Robert Frost wrote to his editor about their summer rental house, in an area of New Hampshire where they rented for many years: "Our summer was one of the pleasantest we have had in years. . . . There is a pang there that makes poetry."
I know that pang--it can trigger poetry or fiction or even a good blog post. It's a subtle thing and has to be encouraged and given time to spread out into a life. A life I don't think I have anymore.
And that's the problem--it looks nice, but I don't read them. Haven't read them for about the last 18 months. Opening them reminds me of another time in my life when I thought I would write, when I thought I had the power to push through the ennui of life and Produce the Novel. Write that fiction that would be talked about in literary circles. I would be the one of my graduating class to be on NPR one day, reading an essay into a microphone, spreading the gospel of my writing throughout the broadcast world. I really believed I would do it. Then I really wanted to believe I would do it. Then I sort of believed I could do it. And then I stopped opening up the magazines. I hated going to gatherings of my grad school colleaguesor UCR's Writers Week, or anything where they talked up what they were writing, and what magazines were accepting their stories. It didn't really matter to me what mags were, because I wasn't writing. I wasn't getting those 9 x 12 envelopes all lined up, sending my little pieces of fiction or poetry out into the world, like little flat children.
I was teaching. I was getting a child (or two) married. I was dealing with the illness of a daughter. I was traveling. I was meeting new grandchildren. I was building memories with my husband. I was sewing, quilting. I was carefully not writing about the things that caused that sharp turn in my heart, for they were too overwhelming. I was reading. I was listening to music. I was loyal, holding back, preserving privacy. I was reconciling what I thought I was going to do with what I was doing. I shuffled through doctors. I graded papers. I wasted time. All the while, the binders with various drafts of my novel were like those eerie-but-wise stone carvings in Lord of the Rings flanking the calm river where Frodo paddles past, on his way to his uncertain future. Today I am moving those binders to the garage.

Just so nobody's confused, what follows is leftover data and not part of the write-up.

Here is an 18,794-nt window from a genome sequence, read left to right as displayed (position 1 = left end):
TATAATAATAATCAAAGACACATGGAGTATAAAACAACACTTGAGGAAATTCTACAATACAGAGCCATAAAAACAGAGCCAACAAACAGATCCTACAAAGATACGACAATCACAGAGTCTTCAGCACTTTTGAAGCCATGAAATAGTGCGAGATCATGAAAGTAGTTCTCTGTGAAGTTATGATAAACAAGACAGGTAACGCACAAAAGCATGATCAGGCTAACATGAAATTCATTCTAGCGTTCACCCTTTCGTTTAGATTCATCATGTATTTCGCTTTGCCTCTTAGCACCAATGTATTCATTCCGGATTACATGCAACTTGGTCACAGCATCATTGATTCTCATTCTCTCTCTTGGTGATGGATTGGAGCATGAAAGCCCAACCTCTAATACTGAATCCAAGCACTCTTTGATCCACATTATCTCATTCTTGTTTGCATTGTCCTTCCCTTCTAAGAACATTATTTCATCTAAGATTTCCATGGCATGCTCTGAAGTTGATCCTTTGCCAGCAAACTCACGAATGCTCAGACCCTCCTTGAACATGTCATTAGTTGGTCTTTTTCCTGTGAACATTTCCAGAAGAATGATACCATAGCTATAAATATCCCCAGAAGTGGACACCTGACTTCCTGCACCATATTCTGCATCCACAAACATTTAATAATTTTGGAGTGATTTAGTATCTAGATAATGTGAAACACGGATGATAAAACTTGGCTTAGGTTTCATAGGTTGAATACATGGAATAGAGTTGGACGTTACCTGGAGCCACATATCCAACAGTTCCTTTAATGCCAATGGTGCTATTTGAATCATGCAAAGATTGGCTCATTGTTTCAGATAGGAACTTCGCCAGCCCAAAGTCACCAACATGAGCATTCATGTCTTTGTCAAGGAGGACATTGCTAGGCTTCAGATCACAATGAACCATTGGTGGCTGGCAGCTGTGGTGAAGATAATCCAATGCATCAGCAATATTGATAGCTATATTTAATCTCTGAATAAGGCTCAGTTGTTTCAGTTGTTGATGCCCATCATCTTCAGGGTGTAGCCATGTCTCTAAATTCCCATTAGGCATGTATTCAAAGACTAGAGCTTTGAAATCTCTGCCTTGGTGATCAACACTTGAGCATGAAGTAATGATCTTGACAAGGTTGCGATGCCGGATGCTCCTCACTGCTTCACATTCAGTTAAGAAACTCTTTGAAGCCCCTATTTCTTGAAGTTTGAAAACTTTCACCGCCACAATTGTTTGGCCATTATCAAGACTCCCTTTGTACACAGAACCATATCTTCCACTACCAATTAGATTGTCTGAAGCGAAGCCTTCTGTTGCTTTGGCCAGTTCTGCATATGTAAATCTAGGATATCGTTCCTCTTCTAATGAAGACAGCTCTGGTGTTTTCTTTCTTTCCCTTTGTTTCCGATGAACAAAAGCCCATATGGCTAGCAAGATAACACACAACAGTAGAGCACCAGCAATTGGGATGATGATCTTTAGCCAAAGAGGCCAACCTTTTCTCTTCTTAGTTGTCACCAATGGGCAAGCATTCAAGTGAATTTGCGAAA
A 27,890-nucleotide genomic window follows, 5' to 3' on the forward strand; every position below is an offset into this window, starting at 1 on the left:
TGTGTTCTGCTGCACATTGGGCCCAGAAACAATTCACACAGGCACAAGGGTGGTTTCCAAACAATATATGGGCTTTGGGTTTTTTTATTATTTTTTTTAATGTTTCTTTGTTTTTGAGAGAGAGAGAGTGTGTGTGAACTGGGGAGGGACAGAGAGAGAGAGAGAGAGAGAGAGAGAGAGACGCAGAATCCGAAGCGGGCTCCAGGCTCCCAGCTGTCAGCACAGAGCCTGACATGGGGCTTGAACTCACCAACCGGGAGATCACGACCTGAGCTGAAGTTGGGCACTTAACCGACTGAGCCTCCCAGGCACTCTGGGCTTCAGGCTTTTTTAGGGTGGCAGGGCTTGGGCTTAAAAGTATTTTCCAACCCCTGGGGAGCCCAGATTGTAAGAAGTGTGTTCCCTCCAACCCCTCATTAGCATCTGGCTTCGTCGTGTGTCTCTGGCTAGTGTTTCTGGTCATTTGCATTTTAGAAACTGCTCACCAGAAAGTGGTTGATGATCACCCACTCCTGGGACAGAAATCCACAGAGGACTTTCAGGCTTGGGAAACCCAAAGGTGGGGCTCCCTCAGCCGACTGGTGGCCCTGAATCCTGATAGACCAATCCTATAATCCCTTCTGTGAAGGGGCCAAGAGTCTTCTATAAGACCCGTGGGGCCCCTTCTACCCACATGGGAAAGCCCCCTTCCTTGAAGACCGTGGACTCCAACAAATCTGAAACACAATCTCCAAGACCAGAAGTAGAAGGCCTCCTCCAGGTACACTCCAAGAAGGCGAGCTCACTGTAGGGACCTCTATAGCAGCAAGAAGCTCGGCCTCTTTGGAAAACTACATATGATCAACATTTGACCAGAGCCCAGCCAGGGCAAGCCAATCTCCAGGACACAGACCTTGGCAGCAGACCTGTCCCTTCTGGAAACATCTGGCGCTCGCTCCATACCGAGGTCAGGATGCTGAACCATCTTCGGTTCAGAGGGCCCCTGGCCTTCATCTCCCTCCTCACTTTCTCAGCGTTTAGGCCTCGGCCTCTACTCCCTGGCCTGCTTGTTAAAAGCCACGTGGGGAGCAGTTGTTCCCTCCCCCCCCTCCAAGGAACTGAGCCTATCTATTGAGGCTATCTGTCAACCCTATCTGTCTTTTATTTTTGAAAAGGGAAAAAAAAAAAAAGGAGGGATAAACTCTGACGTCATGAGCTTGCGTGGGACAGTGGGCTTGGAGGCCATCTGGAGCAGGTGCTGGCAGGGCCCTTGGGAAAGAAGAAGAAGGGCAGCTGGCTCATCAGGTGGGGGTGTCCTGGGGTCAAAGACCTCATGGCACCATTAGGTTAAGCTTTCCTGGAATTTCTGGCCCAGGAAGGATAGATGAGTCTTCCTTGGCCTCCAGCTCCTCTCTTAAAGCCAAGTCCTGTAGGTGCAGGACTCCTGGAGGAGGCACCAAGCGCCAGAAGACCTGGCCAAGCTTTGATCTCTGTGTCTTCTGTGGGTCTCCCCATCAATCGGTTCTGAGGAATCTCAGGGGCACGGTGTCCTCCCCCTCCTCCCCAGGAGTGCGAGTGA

I'd be lying if I said I weren't sad.
We used to say in Creative Writing that you can't go back to your earlier writing because you change, and that pang that triggered what you wrote then, is not longer there. This I know is true. And I am sad that I will never figure out how to move that character in my novel from her ways of avoiding the emotional center, keeping a careful balance, to the place where she deals head on with the awful calm and crazy that is her life.
Until I can figure this writing thing out (and I may never do that), this blogging forum will be my place to write, to craft something wordwise. For even though I may have left Margaret stranded in Wisconsin, I can keep the writing muscle limber enough to find her--or some other creature--again.